We demonstrate inversion symmetry breaking induced by oxygen octahedral rotations in layered perovskite oxides KARTiO4 (AR = rare earth) using a combined experimental and theoretical approach including synchrotron x-ray diffraction, optical second harmonic generation, and first-principles lattice dynamics calculations. We experimentally find an interesting but counterintuitive phenomenon, i.e., the acentric-to-centric phase transition temperatures for K family are higher than those for previously reported Na family, in contrast to expectations based on the Goldschmidt tolerance factor, where the octahedral rotation instability toward the acentric phases would reduce with an increase in the radius of A-site alkali metal ions. Our detailed analysis of first-principles calculations for AAARTiO4 (AA=Na, K, Rb) reveals that the alkali metal and rare-earth ions play quite different roles in driving the octahedral rotations. Since rare-earth ions attract oxide ions more strongly than alkali metal ions due to the higher valence of the former in comparison with the latter (AR3+ vs AA+), the optimization of coordination environment of rare-earth ions is the primary driving force of the octahedral rotations. Alkali metal ions serve to impose "bond strains" parallel to the layers, playing a secondary role in the octahedral rotations. Incorporation of large alkali metal ions generates a significant in-plane biaxial bond strain in ARO and TiO2 layers through the expanded AAO layers, and thereby facilitates the octahedral rotations because of the otherwise highly underbonding of rare-earth ions. Thus, the effect of A-site alkali metal size on the octahedral rotation instability can be explained in terms of the interlayer lattice mismatch. This understanding allows us to propose a geometric descriptor governing the structural instability in AAARTiO4 layered perovskites. We believe that control over the interlayer lattice mismatch could be a useful strategy to tune the octahedral rotations in layered compounds.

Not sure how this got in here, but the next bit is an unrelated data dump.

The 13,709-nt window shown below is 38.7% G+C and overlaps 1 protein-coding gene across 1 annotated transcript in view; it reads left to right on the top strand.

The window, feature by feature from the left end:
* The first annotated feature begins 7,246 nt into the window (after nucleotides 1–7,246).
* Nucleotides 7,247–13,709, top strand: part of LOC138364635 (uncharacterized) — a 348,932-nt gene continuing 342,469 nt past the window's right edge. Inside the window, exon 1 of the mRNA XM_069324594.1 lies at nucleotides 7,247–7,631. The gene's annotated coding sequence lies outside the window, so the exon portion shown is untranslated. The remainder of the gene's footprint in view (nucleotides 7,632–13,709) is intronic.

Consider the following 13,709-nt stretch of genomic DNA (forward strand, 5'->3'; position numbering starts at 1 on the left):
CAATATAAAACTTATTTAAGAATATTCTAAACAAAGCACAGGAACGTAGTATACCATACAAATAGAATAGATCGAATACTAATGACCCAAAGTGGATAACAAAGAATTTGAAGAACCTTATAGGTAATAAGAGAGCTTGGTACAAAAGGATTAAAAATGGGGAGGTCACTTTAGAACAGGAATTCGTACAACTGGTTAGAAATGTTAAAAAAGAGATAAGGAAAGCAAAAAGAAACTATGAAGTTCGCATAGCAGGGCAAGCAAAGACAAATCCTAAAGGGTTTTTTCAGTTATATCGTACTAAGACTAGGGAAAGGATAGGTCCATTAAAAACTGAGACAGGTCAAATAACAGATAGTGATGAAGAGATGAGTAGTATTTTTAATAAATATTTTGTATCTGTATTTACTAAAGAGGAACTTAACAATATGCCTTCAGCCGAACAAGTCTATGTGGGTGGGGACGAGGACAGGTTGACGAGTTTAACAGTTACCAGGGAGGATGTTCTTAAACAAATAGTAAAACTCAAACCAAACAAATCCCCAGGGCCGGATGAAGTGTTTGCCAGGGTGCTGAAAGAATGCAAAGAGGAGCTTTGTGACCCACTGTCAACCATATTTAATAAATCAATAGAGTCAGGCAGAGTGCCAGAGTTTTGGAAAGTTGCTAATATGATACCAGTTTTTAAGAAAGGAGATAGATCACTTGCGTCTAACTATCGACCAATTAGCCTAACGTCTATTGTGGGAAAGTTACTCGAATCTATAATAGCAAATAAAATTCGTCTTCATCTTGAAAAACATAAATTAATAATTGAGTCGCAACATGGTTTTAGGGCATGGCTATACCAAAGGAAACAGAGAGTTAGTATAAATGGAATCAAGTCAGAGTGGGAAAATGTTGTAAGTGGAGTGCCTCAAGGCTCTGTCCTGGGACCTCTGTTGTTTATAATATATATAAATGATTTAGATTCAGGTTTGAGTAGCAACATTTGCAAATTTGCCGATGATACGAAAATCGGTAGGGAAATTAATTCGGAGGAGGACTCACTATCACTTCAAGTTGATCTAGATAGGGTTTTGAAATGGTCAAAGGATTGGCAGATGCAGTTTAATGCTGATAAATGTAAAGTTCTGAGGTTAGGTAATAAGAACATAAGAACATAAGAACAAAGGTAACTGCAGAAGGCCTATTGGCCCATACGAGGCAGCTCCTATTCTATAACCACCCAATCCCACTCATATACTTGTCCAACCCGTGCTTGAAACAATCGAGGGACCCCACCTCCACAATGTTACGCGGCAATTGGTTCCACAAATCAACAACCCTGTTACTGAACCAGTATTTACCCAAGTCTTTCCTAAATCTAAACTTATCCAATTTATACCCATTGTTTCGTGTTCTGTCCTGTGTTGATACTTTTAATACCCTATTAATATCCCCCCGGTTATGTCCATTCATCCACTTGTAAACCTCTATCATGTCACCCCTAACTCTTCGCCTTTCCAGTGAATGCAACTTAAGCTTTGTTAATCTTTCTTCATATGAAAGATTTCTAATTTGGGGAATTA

All Science Journal Classification (ASJC) codes
- Materials Science(all)
- Physics and Astronomy (miscellaneous)